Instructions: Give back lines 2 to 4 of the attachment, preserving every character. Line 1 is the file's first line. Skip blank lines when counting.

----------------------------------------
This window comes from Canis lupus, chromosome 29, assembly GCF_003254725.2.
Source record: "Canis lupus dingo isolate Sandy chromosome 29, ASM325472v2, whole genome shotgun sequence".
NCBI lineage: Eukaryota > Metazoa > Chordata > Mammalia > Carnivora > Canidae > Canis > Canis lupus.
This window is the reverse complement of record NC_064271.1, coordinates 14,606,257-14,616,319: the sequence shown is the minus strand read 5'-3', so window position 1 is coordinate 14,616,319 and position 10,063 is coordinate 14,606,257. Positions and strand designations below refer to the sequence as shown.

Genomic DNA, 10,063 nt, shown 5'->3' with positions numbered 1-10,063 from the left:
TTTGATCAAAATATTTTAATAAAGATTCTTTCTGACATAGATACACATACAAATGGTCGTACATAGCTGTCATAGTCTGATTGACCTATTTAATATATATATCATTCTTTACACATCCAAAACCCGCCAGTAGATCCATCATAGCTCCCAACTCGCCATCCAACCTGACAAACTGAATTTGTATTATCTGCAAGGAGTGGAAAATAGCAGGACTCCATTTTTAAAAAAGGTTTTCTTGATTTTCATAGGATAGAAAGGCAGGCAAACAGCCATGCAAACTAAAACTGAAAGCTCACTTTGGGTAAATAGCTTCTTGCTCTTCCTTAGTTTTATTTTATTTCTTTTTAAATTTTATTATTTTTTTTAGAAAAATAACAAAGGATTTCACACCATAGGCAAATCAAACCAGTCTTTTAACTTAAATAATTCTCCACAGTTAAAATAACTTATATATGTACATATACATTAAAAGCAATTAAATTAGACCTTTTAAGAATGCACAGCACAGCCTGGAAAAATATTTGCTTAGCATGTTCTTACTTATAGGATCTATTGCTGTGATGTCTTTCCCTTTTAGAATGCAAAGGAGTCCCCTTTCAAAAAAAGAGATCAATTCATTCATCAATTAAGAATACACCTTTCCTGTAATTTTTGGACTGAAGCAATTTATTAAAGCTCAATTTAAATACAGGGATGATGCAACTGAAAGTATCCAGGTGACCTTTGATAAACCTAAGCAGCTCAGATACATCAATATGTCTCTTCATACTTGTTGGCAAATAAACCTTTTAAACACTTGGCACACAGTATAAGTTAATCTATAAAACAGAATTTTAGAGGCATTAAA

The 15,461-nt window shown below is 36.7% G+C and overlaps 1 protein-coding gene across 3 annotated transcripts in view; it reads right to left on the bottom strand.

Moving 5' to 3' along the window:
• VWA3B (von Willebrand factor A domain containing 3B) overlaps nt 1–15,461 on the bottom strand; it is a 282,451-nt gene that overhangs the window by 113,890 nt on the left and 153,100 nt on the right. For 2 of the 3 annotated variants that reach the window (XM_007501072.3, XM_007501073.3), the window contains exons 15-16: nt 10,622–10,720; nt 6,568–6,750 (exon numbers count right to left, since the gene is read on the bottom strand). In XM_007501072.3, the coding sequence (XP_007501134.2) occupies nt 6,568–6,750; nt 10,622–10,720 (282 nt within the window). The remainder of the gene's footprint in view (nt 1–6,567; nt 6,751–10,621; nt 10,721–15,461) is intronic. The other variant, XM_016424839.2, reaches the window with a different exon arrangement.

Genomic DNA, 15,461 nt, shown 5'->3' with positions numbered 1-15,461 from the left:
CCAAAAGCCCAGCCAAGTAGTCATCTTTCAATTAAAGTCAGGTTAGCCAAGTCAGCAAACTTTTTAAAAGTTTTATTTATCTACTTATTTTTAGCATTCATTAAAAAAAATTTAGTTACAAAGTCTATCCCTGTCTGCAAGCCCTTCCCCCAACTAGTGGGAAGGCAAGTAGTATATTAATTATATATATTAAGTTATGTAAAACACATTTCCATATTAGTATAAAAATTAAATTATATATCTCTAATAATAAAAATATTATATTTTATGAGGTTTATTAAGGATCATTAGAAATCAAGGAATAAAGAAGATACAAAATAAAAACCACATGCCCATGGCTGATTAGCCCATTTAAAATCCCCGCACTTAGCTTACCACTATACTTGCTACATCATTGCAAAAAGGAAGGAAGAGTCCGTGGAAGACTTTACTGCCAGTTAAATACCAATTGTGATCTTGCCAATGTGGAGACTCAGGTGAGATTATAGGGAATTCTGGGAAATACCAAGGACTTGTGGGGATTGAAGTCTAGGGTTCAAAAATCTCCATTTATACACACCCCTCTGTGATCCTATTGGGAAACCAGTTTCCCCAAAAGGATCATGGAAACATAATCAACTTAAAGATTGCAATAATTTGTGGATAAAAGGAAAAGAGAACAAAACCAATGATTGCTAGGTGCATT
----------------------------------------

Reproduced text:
Source record: "Canis lupus dingo isolate Sandy chromosome 29, ASM325472v2, whole genome shotgun sequence".
NCBI lineage: Eukaryota > Metazoa > Chordata > Mammalia > Carnivora > Canidae > Canis > Canis lupus.
This window is the reverse complement of record NC_064271.1, coordinates 14,606,257-14,616,319: the sequence shown is the minus strand read 5'-3', so window position 1 is coordinate 14,616,319 and position 10,063 is coordinate 14,606,257. Positions and strand designations below refer to the sequence as shown.